The New Fuel - Charcoal
By Michael O'Connor
The New Fuel – Charcoal
The everyday chore of the country people of the West of Ireland during the early days of World War Two was cutting down on burning all the timber they could lay hands on. This was not just to cast aside. Oh no! this was done for a special purpose. To create as much gas as possible. For this gas was to be most essential for our economy – to be used to power our lorries, buses, and even trains, for the unforeseen future. This was Ireland’s answer to the worldwide oil rationing!
And so every able bodied man and family played their part in this all important work – to keep our important services moving.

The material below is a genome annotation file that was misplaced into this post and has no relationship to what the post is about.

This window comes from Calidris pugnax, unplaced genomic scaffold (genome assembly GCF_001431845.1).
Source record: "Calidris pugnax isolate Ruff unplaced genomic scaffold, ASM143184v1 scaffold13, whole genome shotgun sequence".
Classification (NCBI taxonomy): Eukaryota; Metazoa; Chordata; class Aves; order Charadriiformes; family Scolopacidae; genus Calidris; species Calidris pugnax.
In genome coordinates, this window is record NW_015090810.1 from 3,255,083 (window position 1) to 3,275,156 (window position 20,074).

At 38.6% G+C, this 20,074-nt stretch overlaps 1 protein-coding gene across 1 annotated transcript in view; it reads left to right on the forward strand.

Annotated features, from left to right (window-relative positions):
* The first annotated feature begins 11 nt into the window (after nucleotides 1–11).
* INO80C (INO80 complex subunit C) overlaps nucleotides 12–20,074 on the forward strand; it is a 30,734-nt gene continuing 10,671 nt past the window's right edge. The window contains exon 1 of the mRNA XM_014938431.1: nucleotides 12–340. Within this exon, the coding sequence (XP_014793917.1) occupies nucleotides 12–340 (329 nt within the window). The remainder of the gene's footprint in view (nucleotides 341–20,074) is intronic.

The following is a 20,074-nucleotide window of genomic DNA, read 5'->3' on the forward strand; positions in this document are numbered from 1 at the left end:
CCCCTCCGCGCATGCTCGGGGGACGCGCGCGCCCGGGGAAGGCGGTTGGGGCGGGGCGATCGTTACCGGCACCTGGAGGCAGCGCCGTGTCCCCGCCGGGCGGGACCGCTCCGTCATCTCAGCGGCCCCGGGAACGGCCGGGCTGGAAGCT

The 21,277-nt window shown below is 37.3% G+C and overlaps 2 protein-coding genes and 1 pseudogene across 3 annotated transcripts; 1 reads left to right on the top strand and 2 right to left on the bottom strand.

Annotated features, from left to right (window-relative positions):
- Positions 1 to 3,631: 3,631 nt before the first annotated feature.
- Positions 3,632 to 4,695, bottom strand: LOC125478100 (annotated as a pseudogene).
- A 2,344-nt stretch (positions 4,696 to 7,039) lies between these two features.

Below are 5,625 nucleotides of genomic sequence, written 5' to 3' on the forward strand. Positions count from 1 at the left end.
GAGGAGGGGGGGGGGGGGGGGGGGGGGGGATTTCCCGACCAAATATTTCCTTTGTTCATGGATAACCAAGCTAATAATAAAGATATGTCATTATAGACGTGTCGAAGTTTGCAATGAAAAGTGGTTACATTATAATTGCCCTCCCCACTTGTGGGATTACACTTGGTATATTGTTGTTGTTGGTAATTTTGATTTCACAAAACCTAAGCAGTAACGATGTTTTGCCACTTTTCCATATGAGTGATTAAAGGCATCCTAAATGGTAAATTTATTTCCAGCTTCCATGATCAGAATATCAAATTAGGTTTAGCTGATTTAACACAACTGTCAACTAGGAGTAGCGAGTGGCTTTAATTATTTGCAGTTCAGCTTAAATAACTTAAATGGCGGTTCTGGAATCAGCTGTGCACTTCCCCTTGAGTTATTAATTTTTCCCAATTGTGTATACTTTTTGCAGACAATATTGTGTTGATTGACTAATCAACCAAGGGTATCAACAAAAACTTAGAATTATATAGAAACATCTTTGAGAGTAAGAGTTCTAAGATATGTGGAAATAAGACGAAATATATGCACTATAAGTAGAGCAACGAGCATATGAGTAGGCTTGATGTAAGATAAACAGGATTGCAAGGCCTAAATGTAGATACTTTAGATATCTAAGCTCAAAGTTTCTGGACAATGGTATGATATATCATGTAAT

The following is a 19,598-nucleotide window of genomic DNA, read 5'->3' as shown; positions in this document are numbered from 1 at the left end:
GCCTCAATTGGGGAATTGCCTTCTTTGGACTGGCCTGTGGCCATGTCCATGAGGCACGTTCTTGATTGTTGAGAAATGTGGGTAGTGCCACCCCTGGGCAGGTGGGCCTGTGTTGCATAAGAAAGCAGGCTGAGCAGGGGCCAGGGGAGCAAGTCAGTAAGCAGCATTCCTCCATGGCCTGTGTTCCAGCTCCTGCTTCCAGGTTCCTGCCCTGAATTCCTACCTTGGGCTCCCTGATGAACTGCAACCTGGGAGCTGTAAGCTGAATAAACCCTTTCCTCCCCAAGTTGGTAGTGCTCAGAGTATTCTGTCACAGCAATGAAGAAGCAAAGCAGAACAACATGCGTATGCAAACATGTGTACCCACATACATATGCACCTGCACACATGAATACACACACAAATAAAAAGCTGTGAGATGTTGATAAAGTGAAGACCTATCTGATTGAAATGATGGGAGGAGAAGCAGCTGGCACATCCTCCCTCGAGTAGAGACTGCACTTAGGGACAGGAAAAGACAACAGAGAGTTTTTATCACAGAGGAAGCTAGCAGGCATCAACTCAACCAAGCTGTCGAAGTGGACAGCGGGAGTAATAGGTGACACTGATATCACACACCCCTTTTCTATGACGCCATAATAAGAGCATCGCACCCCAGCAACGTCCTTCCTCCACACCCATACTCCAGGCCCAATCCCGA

The method used to obtain this gas was by burning the timber in a large barrel – a firebeing started at the bottom of the barrel in the morning and continued right through the day. By evening the barrel now full to the brim with cinders – burnt timber. They were still very hot as they were burning all day. On top of this hot barrel of cinders was placed a covering of fresh scraws of earth and grass. This was pressed down to make it airtight. I’ll never forget the smell of GAS emanating from the barrel top. This was CHARCOAL at its best. All loaded barrels were collected weekly by lorry, and that was the PAYDAY for the farmer, who had worked so hard all week. This industry created a lot of employment locally, in those difficult times when jobs were hard to come by. I really enjoyed helping in the making of a little bit of history here in neutral Ireland when most of Europe was embroiled in War.